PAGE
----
Some Cleveland tenants are hoping more legal help is on the way that will help them in dealing with problem landlords.
Cleveland resident Tammy Jones told News 5 more tenant assistance is needed as soon as possible, especially when it comes to legal representation for renters in housing court.
Jones said she's been living with a rental house nightmare for months. Jones said she paid $750 for a rental home on Fleet Avenue, only to discover the home was already in foreclosure proceedings.
"We later found out the house is up for foreclosure, the gas gets turned off, and the water gets turned off.
"Then we moved to another place of hers she offered us. Then we find out there are over 34 violations."
Cleveland Councilman Tony Brancatelli told News 5 that Jones is just one in a growing number of victims who are being forced to move out or are being evicted unfairly.
"Her daughter and her kids had to move out of the house because the water got shut off, and she's been paying her rent, and now she has to move," Brancatelli said.
"This landlord owns multiple properties throughout the neighborhood, has not been paying the back taxes, has not been paying any of the rental registrations, and has nothing but code violations," Brancatelli said.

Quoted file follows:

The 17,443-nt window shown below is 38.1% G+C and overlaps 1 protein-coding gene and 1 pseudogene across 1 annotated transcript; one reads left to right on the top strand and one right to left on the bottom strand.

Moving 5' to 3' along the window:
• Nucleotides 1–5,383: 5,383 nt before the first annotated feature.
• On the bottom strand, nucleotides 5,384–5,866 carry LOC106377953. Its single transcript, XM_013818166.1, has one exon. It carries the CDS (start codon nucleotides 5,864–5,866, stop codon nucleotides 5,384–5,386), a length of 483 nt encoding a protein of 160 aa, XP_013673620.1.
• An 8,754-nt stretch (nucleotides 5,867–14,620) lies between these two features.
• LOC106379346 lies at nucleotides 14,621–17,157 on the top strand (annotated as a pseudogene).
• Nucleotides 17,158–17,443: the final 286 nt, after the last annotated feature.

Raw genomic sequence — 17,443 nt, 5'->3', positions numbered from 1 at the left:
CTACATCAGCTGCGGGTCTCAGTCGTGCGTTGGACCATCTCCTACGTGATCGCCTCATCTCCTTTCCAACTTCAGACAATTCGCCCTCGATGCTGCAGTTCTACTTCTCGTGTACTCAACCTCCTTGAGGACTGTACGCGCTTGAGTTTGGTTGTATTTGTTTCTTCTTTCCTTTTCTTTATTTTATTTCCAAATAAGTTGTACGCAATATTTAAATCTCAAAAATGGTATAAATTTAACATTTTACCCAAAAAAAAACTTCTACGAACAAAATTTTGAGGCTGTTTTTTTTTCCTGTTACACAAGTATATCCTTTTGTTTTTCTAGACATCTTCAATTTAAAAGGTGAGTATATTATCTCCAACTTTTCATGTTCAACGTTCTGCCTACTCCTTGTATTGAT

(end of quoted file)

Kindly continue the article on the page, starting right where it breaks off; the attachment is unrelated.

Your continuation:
Brancatelli is working with the Legal Aid Society of Cleveland in trying to craft a measure that would enact "right to counsel" legislation.
Legal Aid Supervising Attorney Hazel Remesch told News 5 the legislation would appoint an attorney to tenants who are going through an eviction case.
"In the city of Cleveland, there are about 9,000 evictions that are filed every year, and only one to two percent of tenants are walking into court with an attorney.
"This would give tenants the legal help they need. It can be that changing point, it can mean keeping a house over your head versus homelessness," Remesch said.
According to Remesch, said the Legal Aid Society of Cleveland is working with a wide variety of groups to get the legislation up for a vote in 2019.
Remesch said "right to counsel" is critical, since Miranda rights don't apply to eviction cases and that the law is having a positive impact in cities like New York and San Francisco by reducing evictions and costs to taxpayers.
News 5 contacted the landlord in this case by telephone, but she declined to comment.
Meanwhile, Jones said additional legal resources for tenants couldn't come soon enough.
"We need to freaking stand-up and get these landlords, all these dang landlords, for being such slums," Jones said.